We ac­tu­ally have much more strin­gent stand­ards than many states. I’m al­ways very cau­tious, be­cause I cer­tainly don’t want to cri­ti­cize oth­er states and their reg­u­la­tions, and don’t want to do the stand­ard [talk] of Cali­for­nia ex­cep­tion­al­ism. It’s not my style.

Can you talk about Cali­for­nia’s par­al­lel tracks of oil and nat­ur­al gas paired with one of the largest and most am­bi­tious re­new­able-en­ergy mar­kets in the world? How can these two tracks co­ex­ist? Do you find them con­flict­ing or can they be com­ple­ment­ary?

They are cer­tainly not con­tra­dict­ory. The real­ity is 96 per­cent of en­ergy con­sump­tion in Cali­for­nia has something to do with hy­dro­car­bons. Re­new­ables, if you don’t count hy­dro power in Cali­for­nia, it’s still some­where between 2, 3, or 4 per­cent. Get­ting to 30 per­cent is just in­cred­ibly im­port­ant, and I my­self come from re­new­able en­ergy bio­mass/eco­sys­tems for many years.

I know it’s a cliché, but this gov­ernor is very much aligned with an all-of-the-above strategy. “The real­ity is, civil­iz­a­tion is about the con­cen­tra­tion of en­ergy, and right now hy­dro­car­bons are our most abund­ant and eco­nom­ic re­sources. But if we are not in the longer-term work­ing on the trans­ition to a lower car­bon in­tens­ity, what are we do­ing? I’ve had that po­s­i­tion for years, and that’s why I’ve worked act­ively on the fed­er­al cli­mate bill. We need to move to some oth­er way of power­ing our eco­nomy.”

What about tap­ping in­to the Monterey Shale and its po­ten­tial im­pact on cli­mate change? Will frack­ing un­lock this form­a­tion?

There is no reas­on to as­sume that frack­ing is the key to the Monterey shale. There’s a big as­sump­tion that some­how the Monterey is sud­denly go­ing to be avail­able be­cause of frack­ing. [The oil in­dustry is] ac­tu­ally less san­guine than the rest of the world be­cause they’re the ones that are go­ing to have to make the in­vest­ments.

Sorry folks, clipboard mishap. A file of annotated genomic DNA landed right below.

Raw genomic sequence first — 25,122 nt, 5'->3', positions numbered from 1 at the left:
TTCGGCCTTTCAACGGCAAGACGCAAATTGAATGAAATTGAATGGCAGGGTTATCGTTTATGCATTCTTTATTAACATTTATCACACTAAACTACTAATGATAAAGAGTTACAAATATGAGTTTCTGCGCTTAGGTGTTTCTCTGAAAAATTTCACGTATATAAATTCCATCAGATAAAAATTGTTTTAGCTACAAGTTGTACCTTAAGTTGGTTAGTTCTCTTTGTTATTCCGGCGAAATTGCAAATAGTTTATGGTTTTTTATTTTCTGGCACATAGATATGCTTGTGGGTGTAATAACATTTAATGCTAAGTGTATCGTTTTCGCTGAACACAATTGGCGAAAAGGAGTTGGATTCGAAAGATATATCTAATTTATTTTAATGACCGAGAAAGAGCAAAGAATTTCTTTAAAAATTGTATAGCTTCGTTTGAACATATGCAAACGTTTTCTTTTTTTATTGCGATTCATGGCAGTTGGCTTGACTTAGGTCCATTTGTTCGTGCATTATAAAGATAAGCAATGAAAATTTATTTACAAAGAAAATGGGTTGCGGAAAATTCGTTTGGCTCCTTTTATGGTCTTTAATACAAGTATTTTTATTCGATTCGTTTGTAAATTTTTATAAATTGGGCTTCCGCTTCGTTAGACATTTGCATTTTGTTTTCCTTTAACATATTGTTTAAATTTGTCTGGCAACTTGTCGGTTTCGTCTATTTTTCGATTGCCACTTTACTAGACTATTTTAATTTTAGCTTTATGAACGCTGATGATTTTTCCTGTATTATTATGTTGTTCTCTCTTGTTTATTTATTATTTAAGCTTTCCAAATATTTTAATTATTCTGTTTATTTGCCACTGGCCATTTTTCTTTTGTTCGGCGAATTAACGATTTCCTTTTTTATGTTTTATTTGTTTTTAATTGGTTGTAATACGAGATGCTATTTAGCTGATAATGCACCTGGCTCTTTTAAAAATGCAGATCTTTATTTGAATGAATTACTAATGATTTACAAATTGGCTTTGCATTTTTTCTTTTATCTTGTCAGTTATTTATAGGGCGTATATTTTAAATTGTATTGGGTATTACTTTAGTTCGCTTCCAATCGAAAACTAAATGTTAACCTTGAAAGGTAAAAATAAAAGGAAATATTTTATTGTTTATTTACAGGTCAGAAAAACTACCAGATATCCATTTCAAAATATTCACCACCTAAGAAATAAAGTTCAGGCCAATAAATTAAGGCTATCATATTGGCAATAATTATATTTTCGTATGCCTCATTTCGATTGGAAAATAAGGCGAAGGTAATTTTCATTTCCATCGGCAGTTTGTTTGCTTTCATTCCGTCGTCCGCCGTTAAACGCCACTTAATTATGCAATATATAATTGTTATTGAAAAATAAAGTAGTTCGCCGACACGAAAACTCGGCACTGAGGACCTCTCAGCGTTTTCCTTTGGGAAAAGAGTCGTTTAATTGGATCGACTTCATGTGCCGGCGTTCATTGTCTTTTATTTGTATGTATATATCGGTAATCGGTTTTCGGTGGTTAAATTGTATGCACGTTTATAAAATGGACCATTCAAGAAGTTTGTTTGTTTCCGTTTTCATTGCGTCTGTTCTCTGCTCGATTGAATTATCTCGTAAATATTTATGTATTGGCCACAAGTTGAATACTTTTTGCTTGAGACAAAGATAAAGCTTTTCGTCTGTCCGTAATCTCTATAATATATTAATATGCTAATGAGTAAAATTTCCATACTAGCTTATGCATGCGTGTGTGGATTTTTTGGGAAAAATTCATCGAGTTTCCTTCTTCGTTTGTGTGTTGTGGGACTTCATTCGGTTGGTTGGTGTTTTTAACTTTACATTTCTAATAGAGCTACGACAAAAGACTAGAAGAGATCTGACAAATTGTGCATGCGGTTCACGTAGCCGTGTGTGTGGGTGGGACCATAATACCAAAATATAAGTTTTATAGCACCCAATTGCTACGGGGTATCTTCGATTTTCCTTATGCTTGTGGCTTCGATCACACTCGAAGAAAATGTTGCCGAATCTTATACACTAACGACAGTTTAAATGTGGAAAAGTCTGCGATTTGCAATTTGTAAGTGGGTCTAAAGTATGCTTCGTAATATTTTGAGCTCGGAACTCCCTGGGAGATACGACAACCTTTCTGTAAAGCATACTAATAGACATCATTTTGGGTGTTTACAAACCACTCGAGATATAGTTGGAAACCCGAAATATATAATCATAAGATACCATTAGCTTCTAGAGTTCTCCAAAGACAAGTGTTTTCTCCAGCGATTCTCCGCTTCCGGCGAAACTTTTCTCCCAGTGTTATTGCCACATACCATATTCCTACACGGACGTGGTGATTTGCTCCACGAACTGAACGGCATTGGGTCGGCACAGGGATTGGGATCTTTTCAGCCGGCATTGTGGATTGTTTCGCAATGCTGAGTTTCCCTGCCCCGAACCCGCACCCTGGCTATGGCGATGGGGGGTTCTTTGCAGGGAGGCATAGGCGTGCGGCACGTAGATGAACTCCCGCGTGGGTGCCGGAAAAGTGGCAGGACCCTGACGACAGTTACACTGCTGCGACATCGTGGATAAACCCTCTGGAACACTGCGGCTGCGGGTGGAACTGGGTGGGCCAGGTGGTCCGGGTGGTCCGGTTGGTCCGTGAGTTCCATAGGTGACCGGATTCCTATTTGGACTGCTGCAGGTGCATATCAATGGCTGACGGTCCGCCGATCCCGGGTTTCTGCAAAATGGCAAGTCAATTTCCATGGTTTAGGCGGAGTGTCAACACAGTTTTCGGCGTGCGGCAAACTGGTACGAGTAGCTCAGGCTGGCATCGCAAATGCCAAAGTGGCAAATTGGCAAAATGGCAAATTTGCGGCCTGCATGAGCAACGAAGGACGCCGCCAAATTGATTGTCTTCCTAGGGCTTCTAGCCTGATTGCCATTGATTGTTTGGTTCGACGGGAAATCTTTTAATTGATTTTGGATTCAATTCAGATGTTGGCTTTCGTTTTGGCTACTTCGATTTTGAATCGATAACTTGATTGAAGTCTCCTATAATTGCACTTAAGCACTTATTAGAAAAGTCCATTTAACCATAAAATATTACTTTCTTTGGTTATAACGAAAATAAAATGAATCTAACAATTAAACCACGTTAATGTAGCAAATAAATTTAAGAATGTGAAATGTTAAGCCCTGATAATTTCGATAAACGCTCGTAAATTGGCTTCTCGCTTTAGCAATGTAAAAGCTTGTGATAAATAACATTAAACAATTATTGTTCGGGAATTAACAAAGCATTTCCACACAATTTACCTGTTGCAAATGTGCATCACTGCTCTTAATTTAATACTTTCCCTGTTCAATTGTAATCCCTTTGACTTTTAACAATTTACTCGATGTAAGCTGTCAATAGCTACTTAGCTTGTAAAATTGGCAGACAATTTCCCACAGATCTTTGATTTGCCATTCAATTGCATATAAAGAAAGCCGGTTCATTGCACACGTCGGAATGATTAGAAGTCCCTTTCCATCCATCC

But by pro­du­cing more fossil fuels, does this make com­batting cli­mate change harder?

You can’t blame the pet­ro­leum in­dustry for the eco­nomy’s de­pend­ence on hy­dro­car­bons. That’s like blam­ing the dairy in­dustry for kids be­ing de­pend­ent on milk for cal­ci­um. The de­mand is there, it’s an im­port­ant form of en­ergy, and we will do it with a lower en­vir­on­ment­al foot­print.

How has the Cali­for­nia oil in­dustry evolved over the years? Have you no­ticed an up­ward trend in pro­duc­tion in re­cent years? What is this be­ing fueled by?

The ab­so­lute num­bers we are pro­du­cing less in the state of Cali­for­nia than we were in the 1970s and ‘80s—that’s in sheer bar­rels of oil. Right now, last year’s pro­duc­tion was 196 bil­lion bar­rels. If someone finds keys to the Monterey Shale that very likely will go up.

Is oil pro­duc­tion in­creas­ing already in Cali­for­nia, ir­re­spect­ive of the Monterey Shale?

It is true. With the sweet spot in the in­dustry at about a hun­dred dol­lars a bar­rel — sweet spot mean­ing it’s enough to make a lot of re­serves eco­nom­ic­al to get at it — it’s enough to stim­u­late a fair amount of in­vest­ment for R&D for [en­hanced oil re­cov­ery tech­niques, in­clud­ing frack­ing and dir­ec­tion­al drilling].

With the like­li­hood of oil stay­ing at $100 a bar­rel or more, we will likely see an in­crease in both the re­search and de­vel­op­ment and the pro­duc­tion side.

Un­der cur­rent tech­no­lo­gies, the es­tim­ate is on av­er­age from a reg­u­lar oil-bear­ing reser­voir, that they [the oil com­pan­ies] will be able to tap 30 per­cent of the oil in that reser­voir. With EOR of vari­ous kinds, that can go to 50 per­cent or 70 per­cent. That’s great­er in­vest­ment, takes en­ergy for EOR, that is.

As reg­u­lat­ors, we want to watch trends and tech­no­logy in­vest­ments so we are aware of what we need to put un­der our pur­vey. Wheth­er it’s reg­u­lat­ing a new prac­tice or un­der­stand­ing bet­ter how it works in the oil patch. For the most part our en­gin­eers are ex­tremely well-trained, for the most part I think we have a pretty good handle.